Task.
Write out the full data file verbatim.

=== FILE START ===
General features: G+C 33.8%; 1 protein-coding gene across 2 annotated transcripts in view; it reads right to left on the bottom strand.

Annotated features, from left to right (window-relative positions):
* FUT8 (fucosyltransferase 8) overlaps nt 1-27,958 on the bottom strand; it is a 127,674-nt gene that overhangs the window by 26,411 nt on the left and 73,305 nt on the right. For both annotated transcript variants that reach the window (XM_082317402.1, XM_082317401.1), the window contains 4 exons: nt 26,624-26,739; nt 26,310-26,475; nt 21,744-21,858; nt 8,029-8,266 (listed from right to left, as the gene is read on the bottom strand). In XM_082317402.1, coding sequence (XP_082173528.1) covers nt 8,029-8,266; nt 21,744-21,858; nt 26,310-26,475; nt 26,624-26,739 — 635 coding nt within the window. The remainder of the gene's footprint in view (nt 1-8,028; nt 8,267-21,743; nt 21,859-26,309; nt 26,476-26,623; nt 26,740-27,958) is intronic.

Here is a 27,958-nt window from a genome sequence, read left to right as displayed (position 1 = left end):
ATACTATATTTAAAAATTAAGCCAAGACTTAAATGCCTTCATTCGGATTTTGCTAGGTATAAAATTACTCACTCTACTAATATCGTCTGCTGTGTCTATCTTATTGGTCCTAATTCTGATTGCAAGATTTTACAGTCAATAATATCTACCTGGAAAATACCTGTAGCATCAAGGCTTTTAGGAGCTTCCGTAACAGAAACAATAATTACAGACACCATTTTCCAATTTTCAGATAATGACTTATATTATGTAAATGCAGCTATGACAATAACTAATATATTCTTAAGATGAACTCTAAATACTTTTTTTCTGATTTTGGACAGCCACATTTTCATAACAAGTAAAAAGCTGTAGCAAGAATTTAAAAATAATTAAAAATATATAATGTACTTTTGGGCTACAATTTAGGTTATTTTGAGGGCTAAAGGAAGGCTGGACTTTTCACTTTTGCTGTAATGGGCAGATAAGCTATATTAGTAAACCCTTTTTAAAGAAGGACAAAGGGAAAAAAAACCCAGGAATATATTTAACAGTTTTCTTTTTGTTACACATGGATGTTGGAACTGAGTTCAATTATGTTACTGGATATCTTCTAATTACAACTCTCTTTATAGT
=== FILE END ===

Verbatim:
General features: G+C 33.8%; 1 protein-coding gene across 2 annotated transcripts in view; it reads right to left on the bottom strand.

Annotated features, from left to right (window-relative positions):
* FUT8 (fucosyltransferase 8) overlaps nt 1-27,958 on the bottom strand; it is a 127,674-nt gene that overhangs the window by 26,411 nt on the left and 73,305 nt on the right. For both annotated transcript variants that reach the window (XM_082317402.1, XM_082317401.1), the window contains 4 exons: nt 26,624-26,739; nt 26,310-26,475; nt 21,744-21,858; nt 8,029-8,266 (listed from right to left, as the gene is read on the bottom strand). In XM_082317402.1, coding sequence (XP_082173528.1) covers nt 8,029-8,266; nt 21,744-21,858; nt 26,310-26,475; nt 26,624-26,739 — 635 coding nt within the window. The remainder of the gene's footprint in view (nt 1-8,028; nt 8,267-21,743; nt 21,859-26,309; nt 26,476-26,623; nt 26,740-27,958) is intronic.

Here is a 27,958-nt window from a genome sequence, read left to right as displayed (position 1 = left end):
ATACTATATTTAAAAATTAAGCCAAGACTTAAATGCCTTCATTCGGATTTTGCTAGGTATAAAATTACTCACTCTACTAATATCGTCTGCTGTGTCTATCTTATTGGTCCTAATTCTGATTGCAAGATTTTACAGTCAATAATATCTACCTGGAAAATACCTGTAGCATCAAGGCTTTTAGGAGCTTCCGTAACAGAAACAATAATTACAGACACCATTTTCCAATTTTCAGATAATGACTTATATTATGTAAATGCAGCTATGACAATAACTAATATATTCTTAAGATGAACTCTAAATACTTTTTTTCTGATTTTGGACAGCCACATTTTCATAACAAGTAAAAAGCTGTAGCAAGAATTTAAAAATAATTAAAAATATATAATGTACTTTTGGGCTACAATTTAGGTTATTTTGAGGGCTAAAGGAAGGCTGGACTTTTCACTTTTGCTGTAATGGGCAGATAAGCTATATTAGTAAACCCTTTTTAAAGAAGGACAAAGGGAAAAAAAACCCAGGAATATATTTAACAGTTTTCTTTTTGTTACACATGGATGTTGGAACTGAGTTCAATTATGTTACTGGATATCTTCTAATTACAACTCTCTTTATAGT